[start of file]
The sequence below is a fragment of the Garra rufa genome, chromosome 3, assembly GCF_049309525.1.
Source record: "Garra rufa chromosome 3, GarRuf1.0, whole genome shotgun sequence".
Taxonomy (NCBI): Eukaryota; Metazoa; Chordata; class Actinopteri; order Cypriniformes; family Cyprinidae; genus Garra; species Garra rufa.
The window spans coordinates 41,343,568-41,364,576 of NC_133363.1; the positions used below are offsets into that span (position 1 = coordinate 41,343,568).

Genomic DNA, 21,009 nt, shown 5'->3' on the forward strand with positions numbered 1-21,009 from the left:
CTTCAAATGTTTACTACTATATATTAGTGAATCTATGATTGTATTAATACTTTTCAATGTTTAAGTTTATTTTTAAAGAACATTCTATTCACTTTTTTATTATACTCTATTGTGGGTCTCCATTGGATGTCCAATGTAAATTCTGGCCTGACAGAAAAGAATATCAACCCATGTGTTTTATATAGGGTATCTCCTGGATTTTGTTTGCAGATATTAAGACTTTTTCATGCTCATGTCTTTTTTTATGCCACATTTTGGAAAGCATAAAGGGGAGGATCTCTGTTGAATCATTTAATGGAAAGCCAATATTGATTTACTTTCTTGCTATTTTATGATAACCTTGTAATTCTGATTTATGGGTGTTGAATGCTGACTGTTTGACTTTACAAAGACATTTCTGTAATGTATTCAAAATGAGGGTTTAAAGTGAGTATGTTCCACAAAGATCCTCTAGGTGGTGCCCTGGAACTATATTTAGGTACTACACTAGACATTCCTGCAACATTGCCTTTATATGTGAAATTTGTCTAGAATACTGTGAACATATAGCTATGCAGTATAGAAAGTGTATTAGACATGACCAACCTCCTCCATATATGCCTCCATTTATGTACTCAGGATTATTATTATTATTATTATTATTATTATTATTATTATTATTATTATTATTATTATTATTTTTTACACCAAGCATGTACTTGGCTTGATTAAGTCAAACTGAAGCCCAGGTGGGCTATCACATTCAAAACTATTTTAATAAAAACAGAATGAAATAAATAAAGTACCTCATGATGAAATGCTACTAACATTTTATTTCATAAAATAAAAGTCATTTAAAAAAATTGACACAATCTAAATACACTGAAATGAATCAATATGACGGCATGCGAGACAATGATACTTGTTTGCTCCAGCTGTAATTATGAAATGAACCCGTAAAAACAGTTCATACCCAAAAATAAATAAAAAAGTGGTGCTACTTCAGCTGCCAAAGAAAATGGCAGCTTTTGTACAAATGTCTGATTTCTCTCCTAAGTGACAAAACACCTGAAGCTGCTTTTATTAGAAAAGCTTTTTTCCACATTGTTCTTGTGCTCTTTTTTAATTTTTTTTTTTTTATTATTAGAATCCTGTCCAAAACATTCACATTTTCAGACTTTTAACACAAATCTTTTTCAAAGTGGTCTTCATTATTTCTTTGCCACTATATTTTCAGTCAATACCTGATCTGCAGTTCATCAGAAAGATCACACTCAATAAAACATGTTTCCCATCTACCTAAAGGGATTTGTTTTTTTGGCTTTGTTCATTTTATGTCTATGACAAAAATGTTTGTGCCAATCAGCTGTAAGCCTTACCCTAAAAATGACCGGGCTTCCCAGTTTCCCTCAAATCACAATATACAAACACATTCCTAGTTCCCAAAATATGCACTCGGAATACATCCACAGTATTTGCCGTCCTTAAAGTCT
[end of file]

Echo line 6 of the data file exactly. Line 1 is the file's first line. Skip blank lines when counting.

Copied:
CTTCAAATGTTTACTACTATATATTAGTGAATCTATGATTGTATTAATACTTTTCAATGTTTAAGTTTATTTTTAAAGAACATTCTATTCACTTTTTTATTATACTCTATTGTGGGTCTCCATTGGATGTCCAATGTAAATTCTGGCCTGACAGAAAAGAATATCAACCCATGTGTTTTATATAGGGTATCTCCTGGATTTTGTTTGCAGATATTAAGACTTTTTCATGCTCATGTCTTTTTTTATGCCACATTTTGGAAAGCATAAAGGGGAGGATCTCTGTTGAATCATTTAATGGAAAGCCAATATTGATTTACTTTCTTGCTATTTTATGATAACCTTGTAATTCTGATTTATGGGTGTTGAATGCTGACTGTTTGACTTTACAAAGACATTTCTGTAATGTATTCAAAATGAGGGTTTAAAGTGAGTATGTTCCACAAAGATCCTCTAGGTGGTGCCCTGGAACTATATTTAGGTACTACACTAGACATTCCTGCAACATTGCCTTTATATGTGAAATTTGTCTAGAATACTGTGAACATATAGCTATGCAGTATAGAAAGTGTATTAGACATGACCAACCTCCTCCATATATGCCTCCATTTATGTACTCAGGATTATTATTATTATTATTATTATTATTATTATTATTATTATTATTATTATTATTATTATTTTTTACACCAAGCATGTACTTGGCTTGATTAAGTCAAACTGAAGCCCAGGTGGGCTATCACATTCAAAACTATTTTAATAAAAACAGAATGAAATAAATAAAGTACCTCATGATGAAATGCTACTAACATTTTATTTCATAAAATAAAAGTCATTTAAAAAAATTGACACAATCTAAATACACTGAAATGAATCAATATGACGGCATGCGAGACAATGATACTTGTTTGCTCCAGCTGTAATTATGAAATGAACCCGTAAAAACAGTTCATACCCAAAAATAAATAAAAAAGTGGTGCTACTTCAGCTGCCAAAGAAAATGGCAGCTTTTGTACAAATGTCTGATTTCTCTCCTAAGTGACAAAACACCTGAAGCTGCTTTTATTAGAAAAGCTTTTTTCCACATTGTTCTTGTGCTCTTTTTTAATTTTTTTTTTTTTATTATTAGAATCCTGTCCAAAACATTCACATTTTCAGACTTTTAACACAAATCTTTTTCAAAGTGGTCTTCATTATTTCTTTGCCACTATATTTTCAGTCAATACCTGATCTGCAGTTCATCAGAAAGATCACACTCAATAAAACATGTTTCCCATCTACCTAAAGGGATTTGTTTTTTTGGCTTTGTTCATTTTATGTCTATGACAAAAATGTTTGTGCCAATCAGCTGTAAGCCTTACCCTAAAAATGACCGGGCTTCCCAGTTTCCCTCAAATCACAATATACAAACACATTCCTAGTTCCCAAAATATGCACTCGGAATACATCCACAGTATTTGCCGTCCTTAAAGTCT